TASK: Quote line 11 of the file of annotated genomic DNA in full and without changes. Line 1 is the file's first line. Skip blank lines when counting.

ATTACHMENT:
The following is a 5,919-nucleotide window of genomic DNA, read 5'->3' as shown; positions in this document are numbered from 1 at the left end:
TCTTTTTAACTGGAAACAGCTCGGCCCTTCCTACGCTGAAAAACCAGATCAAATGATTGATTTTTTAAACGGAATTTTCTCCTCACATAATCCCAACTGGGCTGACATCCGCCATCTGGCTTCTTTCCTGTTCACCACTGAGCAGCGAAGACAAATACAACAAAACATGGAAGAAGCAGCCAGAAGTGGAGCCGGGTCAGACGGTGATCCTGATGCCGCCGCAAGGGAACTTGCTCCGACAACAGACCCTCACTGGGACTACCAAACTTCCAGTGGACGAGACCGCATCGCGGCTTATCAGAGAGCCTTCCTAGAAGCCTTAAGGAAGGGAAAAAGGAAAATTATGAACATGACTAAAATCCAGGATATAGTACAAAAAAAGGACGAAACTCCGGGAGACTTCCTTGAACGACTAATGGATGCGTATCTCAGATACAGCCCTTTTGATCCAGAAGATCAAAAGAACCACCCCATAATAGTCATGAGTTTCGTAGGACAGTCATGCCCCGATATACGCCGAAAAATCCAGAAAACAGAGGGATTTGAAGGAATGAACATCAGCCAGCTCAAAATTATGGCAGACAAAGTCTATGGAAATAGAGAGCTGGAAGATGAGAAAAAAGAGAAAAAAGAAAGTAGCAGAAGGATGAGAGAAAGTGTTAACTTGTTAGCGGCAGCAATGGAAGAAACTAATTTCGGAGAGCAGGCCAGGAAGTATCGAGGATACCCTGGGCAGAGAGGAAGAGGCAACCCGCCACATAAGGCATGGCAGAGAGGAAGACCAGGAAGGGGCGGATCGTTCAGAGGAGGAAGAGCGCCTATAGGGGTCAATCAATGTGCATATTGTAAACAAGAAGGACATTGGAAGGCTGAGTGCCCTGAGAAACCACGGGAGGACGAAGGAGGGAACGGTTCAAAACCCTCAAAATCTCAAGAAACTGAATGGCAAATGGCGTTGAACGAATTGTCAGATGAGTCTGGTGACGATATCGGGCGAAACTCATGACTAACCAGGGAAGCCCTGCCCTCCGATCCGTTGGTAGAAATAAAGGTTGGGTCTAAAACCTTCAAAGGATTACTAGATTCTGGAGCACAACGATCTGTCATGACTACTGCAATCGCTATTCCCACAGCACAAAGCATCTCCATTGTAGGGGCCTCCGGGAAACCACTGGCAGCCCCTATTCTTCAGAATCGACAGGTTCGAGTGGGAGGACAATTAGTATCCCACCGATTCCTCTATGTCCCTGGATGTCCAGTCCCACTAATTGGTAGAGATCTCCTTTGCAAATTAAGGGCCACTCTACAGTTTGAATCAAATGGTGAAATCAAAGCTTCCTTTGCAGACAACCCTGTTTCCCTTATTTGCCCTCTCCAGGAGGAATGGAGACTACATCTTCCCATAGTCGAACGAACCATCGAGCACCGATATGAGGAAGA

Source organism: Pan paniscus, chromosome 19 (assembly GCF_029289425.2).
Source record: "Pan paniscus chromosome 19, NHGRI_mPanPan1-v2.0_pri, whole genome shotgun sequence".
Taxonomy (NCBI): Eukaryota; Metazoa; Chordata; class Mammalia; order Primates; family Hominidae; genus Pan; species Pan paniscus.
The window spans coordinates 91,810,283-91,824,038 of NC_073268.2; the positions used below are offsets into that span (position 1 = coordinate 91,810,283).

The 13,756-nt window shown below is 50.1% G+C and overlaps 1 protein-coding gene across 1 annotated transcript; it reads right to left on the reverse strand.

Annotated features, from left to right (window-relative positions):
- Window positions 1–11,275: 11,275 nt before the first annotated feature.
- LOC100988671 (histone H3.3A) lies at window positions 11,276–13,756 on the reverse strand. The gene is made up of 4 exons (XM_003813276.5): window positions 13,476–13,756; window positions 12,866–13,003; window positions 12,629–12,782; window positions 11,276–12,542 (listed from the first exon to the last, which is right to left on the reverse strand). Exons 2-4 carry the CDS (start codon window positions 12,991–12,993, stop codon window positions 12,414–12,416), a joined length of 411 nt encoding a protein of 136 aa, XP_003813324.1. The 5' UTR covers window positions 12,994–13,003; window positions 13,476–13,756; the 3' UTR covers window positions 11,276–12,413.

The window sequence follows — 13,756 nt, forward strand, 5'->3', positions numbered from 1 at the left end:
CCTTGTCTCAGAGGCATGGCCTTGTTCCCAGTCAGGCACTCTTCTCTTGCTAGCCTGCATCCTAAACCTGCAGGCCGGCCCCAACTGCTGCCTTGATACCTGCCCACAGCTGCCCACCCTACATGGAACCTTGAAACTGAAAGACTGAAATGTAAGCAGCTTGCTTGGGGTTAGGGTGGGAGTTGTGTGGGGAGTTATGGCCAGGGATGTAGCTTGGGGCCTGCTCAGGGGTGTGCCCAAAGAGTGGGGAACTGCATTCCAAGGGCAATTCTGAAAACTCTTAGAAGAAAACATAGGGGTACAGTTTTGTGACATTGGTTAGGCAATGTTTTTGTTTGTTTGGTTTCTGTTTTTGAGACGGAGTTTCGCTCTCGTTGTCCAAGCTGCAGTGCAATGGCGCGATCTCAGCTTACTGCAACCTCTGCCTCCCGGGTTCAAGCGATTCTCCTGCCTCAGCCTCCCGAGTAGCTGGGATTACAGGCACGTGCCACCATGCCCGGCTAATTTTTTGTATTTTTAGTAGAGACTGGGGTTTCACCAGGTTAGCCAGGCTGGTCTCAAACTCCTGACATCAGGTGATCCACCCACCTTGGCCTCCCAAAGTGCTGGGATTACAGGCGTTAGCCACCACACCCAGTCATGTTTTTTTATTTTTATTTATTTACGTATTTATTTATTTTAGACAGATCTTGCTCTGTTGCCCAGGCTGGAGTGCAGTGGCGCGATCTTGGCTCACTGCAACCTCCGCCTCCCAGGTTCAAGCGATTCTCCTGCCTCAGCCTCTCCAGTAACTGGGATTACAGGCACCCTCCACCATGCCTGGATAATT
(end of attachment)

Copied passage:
The window sequence follows — 13,756 nt, forward strand, 5'->3', positions numbered from 1 at the left end: